Date

2013

Document Type

Dissertation

Degree

Doctor of Philosophy

Department

Mechanical Engineering

First Adviser

Jedlicka, Sabrina S.

Other advisers/committee members

Cheng, Xuanhong; Tatic-Lucic, Svetlana; Zhang, Xiaohui

Abstract

Tissue engineering is a field that aims to replace or repair damaged tissue through the use of stem cells, biomaterials, and biomolecules. Human mesenchymal stem cells are multipotent adult stem cells that can be autologously transplanted. This work describes the effect of mechanical cues on human mesenchymal stem cells. An analysis on the age-related stiffening of these cells, and its effect on osteogenic and myogenic differentiation, is presented. This study gives insight to those using stem cells in vitro for extended periods of time. The effect of mechanical loading on stem cell differentiation is examined. Tensile and compressive loading are used to induce myogenic and osteogenic differentiation, respectively, in the absence of chemical cues. This study demonstrates that loading alone can accelerate differentiation. A 3-D cell culture method for cardiomyocyte differentiation is also explored. Numerous cardiomyocyte markers were observed, signifying that this method may be superior to chemical induction methods. A biodegradation study of four porous polymers is also presented, as scaffold choice is of great importance in the area of tissue engineering. This research provides guidance to those using human mesenchymal stem cells for tissue engineering.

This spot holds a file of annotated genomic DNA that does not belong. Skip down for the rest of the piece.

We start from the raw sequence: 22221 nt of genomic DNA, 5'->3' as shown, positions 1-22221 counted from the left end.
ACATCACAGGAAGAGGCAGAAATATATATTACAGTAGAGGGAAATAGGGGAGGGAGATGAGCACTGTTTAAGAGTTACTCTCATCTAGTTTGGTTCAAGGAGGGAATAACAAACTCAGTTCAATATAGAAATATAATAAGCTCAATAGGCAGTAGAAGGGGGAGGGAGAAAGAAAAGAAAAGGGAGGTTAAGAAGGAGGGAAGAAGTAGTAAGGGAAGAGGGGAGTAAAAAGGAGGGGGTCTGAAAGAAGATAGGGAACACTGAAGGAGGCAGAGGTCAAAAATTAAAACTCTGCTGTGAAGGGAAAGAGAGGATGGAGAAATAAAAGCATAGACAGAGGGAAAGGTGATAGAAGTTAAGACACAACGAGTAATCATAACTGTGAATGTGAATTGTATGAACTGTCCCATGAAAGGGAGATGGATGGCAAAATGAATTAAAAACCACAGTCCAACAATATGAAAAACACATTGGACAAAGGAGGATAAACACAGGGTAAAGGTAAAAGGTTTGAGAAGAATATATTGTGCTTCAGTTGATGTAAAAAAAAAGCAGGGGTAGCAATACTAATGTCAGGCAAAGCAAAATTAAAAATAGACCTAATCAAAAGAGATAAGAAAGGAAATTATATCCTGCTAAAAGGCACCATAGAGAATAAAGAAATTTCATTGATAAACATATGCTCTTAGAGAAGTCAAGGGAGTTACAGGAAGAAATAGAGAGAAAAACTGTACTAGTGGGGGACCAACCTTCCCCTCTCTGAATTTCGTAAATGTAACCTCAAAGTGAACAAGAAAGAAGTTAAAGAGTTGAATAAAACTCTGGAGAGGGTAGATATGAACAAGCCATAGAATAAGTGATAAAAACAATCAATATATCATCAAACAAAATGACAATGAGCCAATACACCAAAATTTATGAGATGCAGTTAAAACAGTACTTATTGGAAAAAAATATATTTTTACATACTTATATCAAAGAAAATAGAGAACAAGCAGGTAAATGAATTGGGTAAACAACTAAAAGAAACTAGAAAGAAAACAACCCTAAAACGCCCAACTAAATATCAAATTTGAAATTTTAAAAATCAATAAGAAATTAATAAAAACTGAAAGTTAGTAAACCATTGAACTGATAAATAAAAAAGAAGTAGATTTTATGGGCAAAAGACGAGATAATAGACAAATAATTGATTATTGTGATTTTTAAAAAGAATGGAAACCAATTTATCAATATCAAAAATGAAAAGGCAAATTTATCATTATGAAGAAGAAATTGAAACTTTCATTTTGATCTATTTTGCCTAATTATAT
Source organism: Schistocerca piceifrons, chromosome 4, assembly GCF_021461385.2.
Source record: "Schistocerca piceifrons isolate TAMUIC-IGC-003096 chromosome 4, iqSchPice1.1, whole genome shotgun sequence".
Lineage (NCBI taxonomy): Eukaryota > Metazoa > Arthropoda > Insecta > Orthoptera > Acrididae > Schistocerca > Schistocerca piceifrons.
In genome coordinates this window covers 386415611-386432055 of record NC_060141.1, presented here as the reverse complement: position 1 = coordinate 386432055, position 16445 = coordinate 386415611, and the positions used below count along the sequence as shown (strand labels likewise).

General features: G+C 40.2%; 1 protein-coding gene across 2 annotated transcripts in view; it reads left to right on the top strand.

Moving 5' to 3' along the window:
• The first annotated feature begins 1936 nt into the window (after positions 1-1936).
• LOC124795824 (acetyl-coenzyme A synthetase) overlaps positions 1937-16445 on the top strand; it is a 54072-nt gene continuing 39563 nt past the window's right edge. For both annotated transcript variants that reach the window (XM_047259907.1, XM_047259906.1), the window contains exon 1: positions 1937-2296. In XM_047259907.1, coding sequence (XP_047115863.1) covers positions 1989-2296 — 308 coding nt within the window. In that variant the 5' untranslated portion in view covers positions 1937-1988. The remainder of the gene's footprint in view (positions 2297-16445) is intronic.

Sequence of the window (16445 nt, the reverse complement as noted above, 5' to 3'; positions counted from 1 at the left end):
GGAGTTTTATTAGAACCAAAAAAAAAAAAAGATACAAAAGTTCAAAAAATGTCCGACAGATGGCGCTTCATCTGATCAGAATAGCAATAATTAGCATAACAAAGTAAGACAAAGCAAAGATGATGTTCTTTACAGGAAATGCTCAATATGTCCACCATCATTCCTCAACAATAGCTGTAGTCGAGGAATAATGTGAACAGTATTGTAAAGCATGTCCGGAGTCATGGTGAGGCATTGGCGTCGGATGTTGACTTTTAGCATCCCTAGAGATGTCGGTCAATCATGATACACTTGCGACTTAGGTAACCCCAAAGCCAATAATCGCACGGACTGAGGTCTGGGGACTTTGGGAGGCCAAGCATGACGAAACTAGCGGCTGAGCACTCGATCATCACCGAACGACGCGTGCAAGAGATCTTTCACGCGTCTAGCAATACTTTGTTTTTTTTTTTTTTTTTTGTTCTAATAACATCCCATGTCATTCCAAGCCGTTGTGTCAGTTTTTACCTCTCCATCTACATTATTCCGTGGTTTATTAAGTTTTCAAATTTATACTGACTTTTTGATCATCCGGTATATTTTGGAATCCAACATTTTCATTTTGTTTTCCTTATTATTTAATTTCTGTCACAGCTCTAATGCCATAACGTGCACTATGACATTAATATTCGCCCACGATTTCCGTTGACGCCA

Share

COinS